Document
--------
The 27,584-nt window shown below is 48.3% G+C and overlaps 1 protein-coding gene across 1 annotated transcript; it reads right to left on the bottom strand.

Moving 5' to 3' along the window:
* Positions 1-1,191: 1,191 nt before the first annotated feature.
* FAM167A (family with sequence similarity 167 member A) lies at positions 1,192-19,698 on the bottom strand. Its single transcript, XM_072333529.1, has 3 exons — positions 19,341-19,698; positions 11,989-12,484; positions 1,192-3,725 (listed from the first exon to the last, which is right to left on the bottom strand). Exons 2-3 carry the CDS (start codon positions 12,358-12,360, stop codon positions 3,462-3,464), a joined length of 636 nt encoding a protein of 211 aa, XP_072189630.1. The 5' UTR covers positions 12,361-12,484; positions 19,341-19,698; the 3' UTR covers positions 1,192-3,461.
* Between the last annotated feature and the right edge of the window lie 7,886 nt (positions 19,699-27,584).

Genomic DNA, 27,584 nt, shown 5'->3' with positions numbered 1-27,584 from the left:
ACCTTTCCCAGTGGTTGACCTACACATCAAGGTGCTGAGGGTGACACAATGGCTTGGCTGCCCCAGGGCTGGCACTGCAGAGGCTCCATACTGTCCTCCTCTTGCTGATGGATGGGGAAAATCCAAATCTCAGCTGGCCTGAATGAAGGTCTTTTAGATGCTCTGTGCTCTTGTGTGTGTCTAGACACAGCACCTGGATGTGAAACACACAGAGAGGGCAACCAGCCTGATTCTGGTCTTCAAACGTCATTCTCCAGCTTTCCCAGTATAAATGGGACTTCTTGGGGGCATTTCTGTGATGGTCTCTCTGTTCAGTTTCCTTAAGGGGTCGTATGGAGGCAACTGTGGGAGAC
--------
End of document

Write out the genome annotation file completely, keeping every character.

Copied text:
The 27,584-nt window shown below is 48.3% G+C and overlaps 1 protein-coding gene across 1 annotated transcript; it reads right to left on the bottom strand.

Moving 5' to 3' along the window:
* Positions 1-1,191: 1,191 nt before the first annotated feature.
* FAM167A (family with sequence similarity 167 member A) lies at positions 1,192-19,698 on the bottom strand. Its single transcript, XM_072333529.1, has 3 exons — positions 19,341-19,698; positions 11,989-12,484; positions 1,192-3,725 (listed from the first exon to the last, which is right to left on the bottom strand). Exons 2-3 carry the CDS (start codon positions 12,358-12,360, stop codon positions 3,462-3,464), a joined length of 636 nt encoding a protein of 211 aa, XP_072189630.1. The 5' UTR covers positions 12,361-12,484; positions 19,341-19,698; the 3' UTR covers positions 1,192-3,461.
* Between the last annotated feature and the right edge of the window lie 7,886 nt (positions 19,699-27,584).

Genomic DNA, 27,584 nt, shown 5'->3' with positions numbered 1-27,584 from the left:
ACCTTTCCCAGTGGTTGACCTACACATCAAGGTGCTGAGGGTGACACAATGGCTTGGCTGCCCCAGGGCTGGCACTGCAGAGGCTCCATACTGTCCTCCTCTTGCTGATGGATGGGGAAAATCCAAATCTCAGCTGGCCTGAATGAAGGTCTTTTAGATGCTCTGTGCTCTTGTGTGTGTCTAGACACAGCACCTGGATGTGAAACACACAGAGAGGGCAACCAGCCTGATTCTGGTCTTCAAACGTCATTCTCCAGCTTTCCCAGTATAAATGGGACTTCTTGGGGGCATTTCTGTGATGGTCTCTCTGTTCAGTTTCCTTAAGGGGTCGTATGGAGGCAACTGTGGGAGAC